THE MENTALLY ILL: Less Likely To Receive Cardiac Care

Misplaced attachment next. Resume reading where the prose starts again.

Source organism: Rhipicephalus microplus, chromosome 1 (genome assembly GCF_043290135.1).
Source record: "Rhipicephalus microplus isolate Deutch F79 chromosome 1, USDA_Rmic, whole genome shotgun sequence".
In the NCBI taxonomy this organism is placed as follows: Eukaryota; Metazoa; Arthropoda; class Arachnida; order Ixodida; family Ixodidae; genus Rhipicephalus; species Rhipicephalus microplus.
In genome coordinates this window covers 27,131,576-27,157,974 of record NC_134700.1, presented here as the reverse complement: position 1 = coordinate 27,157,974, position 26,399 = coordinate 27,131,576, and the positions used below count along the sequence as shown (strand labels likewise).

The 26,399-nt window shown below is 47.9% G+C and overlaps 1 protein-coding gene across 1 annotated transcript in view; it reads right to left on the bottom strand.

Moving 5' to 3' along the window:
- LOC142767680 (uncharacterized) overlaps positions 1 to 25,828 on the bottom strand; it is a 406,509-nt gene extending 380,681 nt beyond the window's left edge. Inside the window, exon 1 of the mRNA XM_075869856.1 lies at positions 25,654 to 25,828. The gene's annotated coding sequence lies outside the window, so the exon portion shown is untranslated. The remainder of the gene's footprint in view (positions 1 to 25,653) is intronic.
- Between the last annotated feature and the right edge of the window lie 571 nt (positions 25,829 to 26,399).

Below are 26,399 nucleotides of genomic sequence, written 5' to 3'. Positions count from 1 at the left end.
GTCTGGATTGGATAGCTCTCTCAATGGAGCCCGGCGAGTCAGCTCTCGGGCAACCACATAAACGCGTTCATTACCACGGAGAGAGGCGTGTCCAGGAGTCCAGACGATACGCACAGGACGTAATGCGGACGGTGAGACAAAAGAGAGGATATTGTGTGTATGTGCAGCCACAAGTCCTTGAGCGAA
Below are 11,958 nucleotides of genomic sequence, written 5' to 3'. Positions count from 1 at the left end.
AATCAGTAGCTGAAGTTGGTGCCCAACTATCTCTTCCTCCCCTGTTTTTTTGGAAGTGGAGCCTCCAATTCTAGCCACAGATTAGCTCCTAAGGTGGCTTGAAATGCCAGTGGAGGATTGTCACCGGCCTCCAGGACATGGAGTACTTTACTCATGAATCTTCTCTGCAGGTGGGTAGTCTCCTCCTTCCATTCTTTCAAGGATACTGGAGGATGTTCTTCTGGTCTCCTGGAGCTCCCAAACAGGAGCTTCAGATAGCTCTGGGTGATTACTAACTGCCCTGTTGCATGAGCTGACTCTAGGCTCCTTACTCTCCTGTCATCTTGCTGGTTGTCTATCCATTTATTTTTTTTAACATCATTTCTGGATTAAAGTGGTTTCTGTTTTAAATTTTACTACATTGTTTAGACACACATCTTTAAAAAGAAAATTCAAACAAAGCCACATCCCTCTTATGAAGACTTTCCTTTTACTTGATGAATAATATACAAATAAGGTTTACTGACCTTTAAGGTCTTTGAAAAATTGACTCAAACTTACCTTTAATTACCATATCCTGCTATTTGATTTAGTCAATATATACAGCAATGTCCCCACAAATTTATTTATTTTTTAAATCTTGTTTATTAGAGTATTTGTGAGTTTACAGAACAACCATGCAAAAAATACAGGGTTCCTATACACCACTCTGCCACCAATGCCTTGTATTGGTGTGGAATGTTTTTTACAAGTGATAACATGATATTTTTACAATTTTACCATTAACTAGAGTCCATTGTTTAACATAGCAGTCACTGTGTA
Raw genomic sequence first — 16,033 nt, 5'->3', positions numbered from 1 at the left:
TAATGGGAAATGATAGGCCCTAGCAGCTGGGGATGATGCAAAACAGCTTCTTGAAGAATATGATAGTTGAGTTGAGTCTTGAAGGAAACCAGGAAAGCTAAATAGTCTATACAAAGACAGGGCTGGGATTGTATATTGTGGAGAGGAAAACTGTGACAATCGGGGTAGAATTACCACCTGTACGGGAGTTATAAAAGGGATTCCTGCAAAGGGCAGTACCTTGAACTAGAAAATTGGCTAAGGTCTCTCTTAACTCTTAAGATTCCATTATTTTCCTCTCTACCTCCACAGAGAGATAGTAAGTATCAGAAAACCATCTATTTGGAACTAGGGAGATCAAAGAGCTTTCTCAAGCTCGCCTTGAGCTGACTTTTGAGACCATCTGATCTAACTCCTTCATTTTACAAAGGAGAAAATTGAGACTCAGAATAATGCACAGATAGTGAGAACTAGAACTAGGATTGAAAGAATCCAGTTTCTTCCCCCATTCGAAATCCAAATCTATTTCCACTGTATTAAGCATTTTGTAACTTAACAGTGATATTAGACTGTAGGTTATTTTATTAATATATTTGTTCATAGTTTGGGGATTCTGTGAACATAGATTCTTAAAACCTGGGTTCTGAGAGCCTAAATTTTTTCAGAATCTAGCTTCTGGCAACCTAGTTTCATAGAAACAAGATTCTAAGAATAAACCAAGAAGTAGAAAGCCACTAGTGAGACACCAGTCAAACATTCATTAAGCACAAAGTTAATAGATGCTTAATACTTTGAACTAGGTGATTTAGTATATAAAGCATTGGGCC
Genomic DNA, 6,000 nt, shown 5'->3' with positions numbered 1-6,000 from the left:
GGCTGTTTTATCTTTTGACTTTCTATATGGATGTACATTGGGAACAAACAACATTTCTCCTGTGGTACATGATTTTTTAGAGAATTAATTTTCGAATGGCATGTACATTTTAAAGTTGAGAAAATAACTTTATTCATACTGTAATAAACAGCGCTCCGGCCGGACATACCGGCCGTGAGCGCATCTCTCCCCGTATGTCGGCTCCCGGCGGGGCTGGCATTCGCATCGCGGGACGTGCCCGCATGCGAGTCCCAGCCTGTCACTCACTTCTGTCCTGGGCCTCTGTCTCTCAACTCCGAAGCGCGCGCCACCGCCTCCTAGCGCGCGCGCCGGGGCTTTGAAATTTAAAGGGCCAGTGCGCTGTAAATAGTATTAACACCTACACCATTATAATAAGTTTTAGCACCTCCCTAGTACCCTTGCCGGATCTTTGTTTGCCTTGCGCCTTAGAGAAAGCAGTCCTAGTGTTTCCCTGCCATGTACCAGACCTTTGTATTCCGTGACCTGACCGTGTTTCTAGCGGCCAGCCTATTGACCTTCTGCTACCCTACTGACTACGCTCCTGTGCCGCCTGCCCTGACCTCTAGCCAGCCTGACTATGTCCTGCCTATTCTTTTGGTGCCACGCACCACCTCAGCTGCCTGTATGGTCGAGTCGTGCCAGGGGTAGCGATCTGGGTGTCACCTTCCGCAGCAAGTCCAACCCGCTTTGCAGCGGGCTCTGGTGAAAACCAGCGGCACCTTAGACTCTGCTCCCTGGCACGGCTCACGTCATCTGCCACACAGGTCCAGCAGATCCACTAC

Patients with mental illness are less likely to receive treatment for heart disease than those without mental disorders, according to a study published today in the Journal of the American Medical Association. Researchers at the Yale University School of Medicine studied 113,653 heart patients, including 5,653 with mental illness, and found that patients with mental disorders were 25% less likely to receive angioplasty procedures, 32% less likely to undergo coronary bypass surgery and 28% less likely to undergo cardiac catheterization. Dr. Benjamin Druss, assistant professor of psychiatry at Yale, said, "Patients with mental disorders are a vulnerable population who may be vulnerable to inadequate medical care. Further work is needed to better understand factors leading to these differences and their implications for quality and long-term outcomes of their cardiac care." Druss said that the differences were not due to severity of illness, the hospital conducting treatment or regional differences between groups (Hathaway, Hartford Courant, 1/26). Druss added, "These differences in procedure rates could be used as a marker for potentially larger difficulties in the health care system. They are a red flag that we need to look at the issue more carefully." Specifically, researchers pointed to the attitudes of both mental patients and their doctors as possible factors in the disparities. Some mental patients might dismiss a doctor's recommendation or be unable to provide informed consent about treatment. Doctors, researchers said, might fear that mental patients could not comply with treatment regimens or might believe that patients with mental illness are "less deserving of care" (Tanner, AP/Boston Globe, 1/26).This is part of the California Healthline Daily Edition, a summary of health policy coverage from major news organizations. Sign up for an email subscription.